Submitting a patent application for your latest idea is the final hurdle towards having your invention legally protected. However, this process can be fairly tricky to navigate, and there are three important things you must do before contacting the patent office:
Complete a Worldwide Patent Search
The first step in pitching your idea to the patent office is to complete a worldwide search for similar ideas. Remember that patents are global and not restricted to your current country of residence. Therefore, you have to ensure that your brilliant idea hasn't already been thought up by someone on the other side of the globe.
Additionally, remember that patents for designs that are still currently in the works are entirely valid. If you have a great idea for an invention, but someone has already filed a patent for the same idea, the patent rights are still theirs even if they haven't manufactured their product yet. This is an area that often catches budding inventors out, so be careful to cover all grounds before filing your patent claim.
Fully Develop Your Idea or Invention
Once you've searched all corners of the earth and haven't found an idea that is strikingly similar to your own, it's time to start developing your idea. Before submitting your patent application, you'll have to have a somewhat developed idea that you can present to the patent office. Although you don't have to present the fine details of your plan, you have to give the patent office enough to be able to protect your invention.
On this note, remember that you won't be able to protect the overall concept behind your idea, only the idea itself. For instance, your application will likely get sent back if you try to patent "fruit blender". BUT, you will be able to patent a unique design for blending fruit. It's important to distinguish between the concept of your invention and the invention itself before drafting your application.
You may also find, during your global search for similar ideas, a need to modify your idea so that it doesn't infringe upon another person's patent. It's important to have these modifications formalized and fully developed before moving forward in order to demonstrate to the patent office that you have taken necessary steps to avoid copyright infringement.
Draft Your Patent Application
Although patent applications are typically short and concise, there is a big chance of having your application refused if you don't follow a few simple rules. Specifically, there are three things your patent must achieve in order to be approved by the patent office:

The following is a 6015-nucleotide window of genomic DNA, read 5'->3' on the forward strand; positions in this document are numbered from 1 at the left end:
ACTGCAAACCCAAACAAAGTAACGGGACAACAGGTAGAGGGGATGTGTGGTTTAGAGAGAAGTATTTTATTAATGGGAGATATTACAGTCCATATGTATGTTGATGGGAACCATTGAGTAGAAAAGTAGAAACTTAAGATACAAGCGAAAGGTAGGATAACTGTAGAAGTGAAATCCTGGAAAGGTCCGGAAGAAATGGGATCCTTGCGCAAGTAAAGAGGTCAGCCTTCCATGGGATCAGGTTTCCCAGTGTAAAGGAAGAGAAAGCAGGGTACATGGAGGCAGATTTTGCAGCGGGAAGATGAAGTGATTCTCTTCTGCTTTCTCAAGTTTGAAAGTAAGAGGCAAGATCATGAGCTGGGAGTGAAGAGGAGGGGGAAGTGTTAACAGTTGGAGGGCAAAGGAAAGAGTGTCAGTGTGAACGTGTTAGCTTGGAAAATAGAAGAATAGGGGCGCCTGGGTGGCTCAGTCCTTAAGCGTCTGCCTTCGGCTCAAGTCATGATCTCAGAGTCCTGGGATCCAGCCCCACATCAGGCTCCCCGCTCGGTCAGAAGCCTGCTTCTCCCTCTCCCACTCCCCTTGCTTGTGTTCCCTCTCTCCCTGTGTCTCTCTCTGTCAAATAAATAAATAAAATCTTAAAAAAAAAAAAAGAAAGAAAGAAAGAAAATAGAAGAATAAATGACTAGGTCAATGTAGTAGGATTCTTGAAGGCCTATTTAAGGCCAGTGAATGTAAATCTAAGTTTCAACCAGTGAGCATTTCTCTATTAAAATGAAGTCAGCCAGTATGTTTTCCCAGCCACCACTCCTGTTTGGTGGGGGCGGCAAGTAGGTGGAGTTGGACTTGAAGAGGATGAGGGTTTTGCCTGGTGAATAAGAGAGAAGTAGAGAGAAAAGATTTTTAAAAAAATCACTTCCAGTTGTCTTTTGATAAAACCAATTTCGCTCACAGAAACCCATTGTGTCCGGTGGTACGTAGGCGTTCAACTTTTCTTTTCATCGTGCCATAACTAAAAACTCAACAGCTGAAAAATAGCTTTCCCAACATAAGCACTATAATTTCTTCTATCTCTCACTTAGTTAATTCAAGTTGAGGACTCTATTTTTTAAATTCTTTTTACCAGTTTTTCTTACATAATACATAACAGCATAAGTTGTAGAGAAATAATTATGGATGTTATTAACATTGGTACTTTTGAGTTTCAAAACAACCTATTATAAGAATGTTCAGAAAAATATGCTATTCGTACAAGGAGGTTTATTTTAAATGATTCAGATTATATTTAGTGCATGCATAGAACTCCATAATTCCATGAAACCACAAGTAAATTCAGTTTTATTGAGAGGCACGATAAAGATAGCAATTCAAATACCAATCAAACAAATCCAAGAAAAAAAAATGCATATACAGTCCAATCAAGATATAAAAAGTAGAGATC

- Clarifies the invention to the reader – It's important to note the difference between clarifying and explaining your idea. Rather than simply informing the reader about your idea in a vague manner, you must be entirely clear about the specifics of your idea and anticipate any questions that the reader may have. Once you know these, draft your application avoiding superfluous adjectives to describe your idea – be concise!
- Puts the idea in proper context – Remember that the patent office likely won't have any working knowledge of your product. Particularly if you have designed some obscure technology for a specific industry, the patent office won't be able to imagine your invention in the intended context. Therefore, ensure that enough information is given regarding the intended use of the idea such that the patent office understand the product in greater detail.
- Has supporting evidence to back up claims – All of the bespoke characteristics of your idea must be laid out in layman's terms for the patent office to interpret. Any industry jargon you use must be fully explained, and you need clear diagrams used to support the claim's made in your application.
Drafting a patent application is fairly straightforward and is something you should practice to ensure you have enough evidence to submit to the patent office. However, getting the patent application perfect is a very tricky task, and you'll likely need some professional legal advice to ensure you don't ruin your chances of being approved. As such, consider contacting a patent lawyer who will be able to offer sound legal advice regarding your application and help you put together the perfect patent for your idea.